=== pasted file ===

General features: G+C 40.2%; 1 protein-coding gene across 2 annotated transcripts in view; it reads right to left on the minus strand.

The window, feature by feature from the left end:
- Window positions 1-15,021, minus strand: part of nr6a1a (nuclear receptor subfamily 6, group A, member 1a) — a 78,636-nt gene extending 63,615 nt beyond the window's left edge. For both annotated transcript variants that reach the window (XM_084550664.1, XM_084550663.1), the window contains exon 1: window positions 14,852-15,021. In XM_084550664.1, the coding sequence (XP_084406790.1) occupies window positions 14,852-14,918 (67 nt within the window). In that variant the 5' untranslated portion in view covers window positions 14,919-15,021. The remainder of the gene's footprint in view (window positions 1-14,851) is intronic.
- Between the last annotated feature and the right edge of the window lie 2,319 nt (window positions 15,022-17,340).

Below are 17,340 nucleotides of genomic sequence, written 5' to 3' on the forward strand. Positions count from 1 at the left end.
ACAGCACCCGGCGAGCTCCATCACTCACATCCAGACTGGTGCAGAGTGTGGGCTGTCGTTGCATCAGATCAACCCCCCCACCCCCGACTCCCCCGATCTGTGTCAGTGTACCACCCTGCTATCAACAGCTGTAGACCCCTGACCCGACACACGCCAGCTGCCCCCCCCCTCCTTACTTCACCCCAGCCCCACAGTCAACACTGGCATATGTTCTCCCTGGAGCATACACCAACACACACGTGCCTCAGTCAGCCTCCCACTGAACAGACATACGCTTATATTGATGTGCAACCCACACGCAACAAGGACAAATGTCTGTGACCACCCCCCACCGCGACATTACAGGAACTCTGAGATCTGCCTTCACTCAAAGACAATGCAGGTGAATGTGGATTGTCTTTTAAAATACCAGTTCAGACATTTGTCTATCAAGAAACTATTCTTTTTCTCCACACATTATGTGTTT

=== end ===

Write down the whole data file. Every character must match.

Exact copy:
General features: G+C 40.2%; 1 protein-coding gene across 2 annotated transcripts in view; it reads right to left on the minus strand.

The window, feature by feature from the left end:
- Window positions 1-15,021, minus strand: part of nr6a1a (nuclear receptor subfamily 6, group A, member 1a) — a 78,636-nt gene extending 63,615 nt beyond the window's left edge. For both annotated transcript variants that reach the window (XM_084550664.1, XM_084550663.1), the window contains exon 1: window positions 14,852-15,021. In XM_084550664.1, the coding sequence (XP_084406790.1) occupies window positions 14,852-14,918 (67 nt within the window). In that variant the 5' untranslated portion in view covers window positions 14,919-15,021. The remainder of the gene's footprint in view (window positions 1-14,851) is intronic.
- Between the last annotated feature and the right edge of the window lie 2,319 nt (window positions 15,022-17,340).

Below are 17,340 nucleotides of genomic sequence, written 5' to 3' on the forward strand. Positions count from 1 at the left end.
ACAGCACCCGGCGAGCTCCATCACTCACATCCAGACTGGTGCAGAGTGTGGGCTGTCGTTGCATCAGATCAACCCCCCCACCCCCGACTCCCCCGATCTGTGTCAGTGTACCACCCTGCTATCAACAGCTGTAGACCCCTGACCCGACACACGCCAGCTGCCCCCCCCCTCCTTACTTCACCCCAGCCCCACAGTCAACACTGGCATATGTTCTCCCTGGAGCATACACCAACACACACGTGCCTCAGTCAGCCTCCCACTGAACAGACATACGCTTATATTGATGTGCAACCCACACGCAACAAGGACAAATGTCTGTGACCACCCCCCACCGCGACATTACAGGAACTCTGAGATCTGCCTTCACTCAAAGACAATGCAGGTGAATGTGGATTGTCTTTTAAAATACCAGTTCAGACATTTGTCTATCAAGAAACTATTCTTTTTCTCCACACATTATGTGTTT